Modifying hernia mesh design to improve device mechanical performance and promote tension-free repair.
PURPOSE: Approximately 348,000 ventral hernia repairs are performed annually in the United States and the incisional hernia recurrence rate is approximately 20% as a result of suture and mesh device failure. Device failure is related to changes at the suture/tissue interface that leads to acute or chronic suture pull-through and surgical failure. To better manage mechanical tension, we propose a modified mesh design with extensions and demonstrate its mechanical superiority. METHODS: Comparative uniaxial static tensile testing was conducted on polypropylene suture and a modified mesh. Subsequently, a standard of care (SOC) mesh and modified mesh were evaluated using a tensometer in an acute hernia bench-top model. RESULTS: Modified mesh breaking strength, extension knot breaking strength, extension disruption, and extension anchoring were superior to suture (p < .05). Modified mesh ultimate tensile strength of anchoring was superior to SOC mesh (p < .05). Various stitch patterns and modifications in device design significantly improved device tension-free performance far beyond clinically relevant benchmarks (p < .05). CONCLUSIONS: Testing demonstrates that the modified mesh outperforms SOC mesh and suture in all tested failure modes. SOC hernia mesh tears through tissue at stress levels below maximum physiologic stress, whereas, the modified hernia mesh is up to 200% stronger than SOC mesh at resisting suture tearing through tissue and maintains anchoring at stresses far beyond clinically relevant benchmarks. Modifying hernia mesh design significantly improves device mechanical performance and enhances tension-free repair.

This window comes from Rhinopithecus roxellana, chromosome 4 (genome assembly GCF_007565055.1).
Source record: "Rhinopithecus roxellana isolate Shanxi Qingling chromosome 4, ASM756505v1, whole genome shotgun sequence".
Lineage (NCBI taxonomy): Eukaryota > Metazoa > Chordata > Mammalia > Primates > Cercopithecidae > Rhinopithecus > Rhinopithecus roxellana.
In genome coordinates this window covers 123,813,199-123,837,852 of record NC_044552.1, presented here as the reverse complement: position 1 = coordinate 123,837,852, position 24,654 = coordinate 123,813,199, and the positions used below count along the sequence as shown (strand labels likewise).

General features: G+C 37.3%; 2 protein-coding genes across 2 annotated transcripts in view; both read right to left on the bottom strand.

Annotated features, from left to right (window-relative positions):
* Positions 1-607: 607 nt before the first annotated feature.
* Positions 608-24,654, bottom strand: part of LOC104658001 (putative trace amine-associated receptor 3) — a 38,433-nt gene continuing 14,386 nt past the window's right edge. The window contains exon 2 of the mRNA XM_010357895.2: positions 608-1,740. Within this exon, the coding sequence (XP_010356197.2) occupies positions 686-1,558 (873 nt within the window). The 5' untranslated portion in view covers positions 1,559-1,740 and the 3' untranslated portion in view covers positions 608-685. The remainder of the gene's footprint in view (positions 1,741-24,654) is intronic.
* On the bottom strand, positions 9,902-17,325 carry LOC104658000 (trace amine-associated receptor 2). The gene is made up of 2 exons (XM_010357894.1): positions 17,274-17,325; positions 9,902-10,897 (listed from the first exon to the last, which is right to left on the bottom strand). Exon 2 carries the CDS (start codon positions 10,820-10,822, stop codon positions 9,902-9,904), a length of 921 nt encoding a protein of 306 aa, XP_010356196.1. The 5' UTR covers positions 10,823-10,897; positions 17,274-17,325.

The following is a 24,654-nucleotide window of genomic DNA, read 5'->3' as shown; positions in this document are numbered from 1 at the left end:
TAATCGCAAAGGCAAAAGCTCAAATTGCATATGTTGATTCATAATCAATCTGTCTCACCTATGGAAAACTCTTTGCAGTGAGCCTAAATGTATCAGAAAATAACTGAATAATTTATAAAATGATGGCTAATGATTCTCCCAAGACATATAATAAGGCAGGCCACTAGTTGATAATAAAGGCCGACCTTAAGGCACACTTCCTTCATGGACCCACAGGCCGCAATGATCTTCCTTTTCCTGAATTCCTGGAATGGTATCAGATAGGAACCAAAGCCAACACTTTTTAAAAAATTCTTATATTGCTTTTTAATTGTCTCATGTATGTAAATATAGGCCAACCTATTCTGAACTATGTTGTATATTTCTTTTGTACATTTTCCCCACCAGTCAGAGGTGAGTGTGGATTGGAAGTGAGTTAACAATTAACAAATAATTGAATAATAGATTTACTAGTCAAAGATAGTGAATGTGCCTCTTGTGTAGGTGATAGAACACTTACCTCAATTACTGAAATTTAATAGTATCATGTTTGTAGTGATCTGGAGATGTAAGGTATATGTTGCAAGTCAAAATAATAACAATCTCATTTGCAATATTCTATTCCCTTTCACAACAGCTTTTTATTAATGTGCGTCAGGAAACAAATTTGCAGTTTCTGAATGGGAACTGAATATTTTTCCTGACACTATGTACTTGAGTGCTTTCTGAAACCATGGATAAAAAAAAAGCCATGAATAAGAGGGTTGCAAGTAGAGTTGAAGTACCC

Ibrahim, MM; Poveromo, LP; Glisson, RR; Cornejo, A; Farjat, AE; Gall, K; Levinson, H
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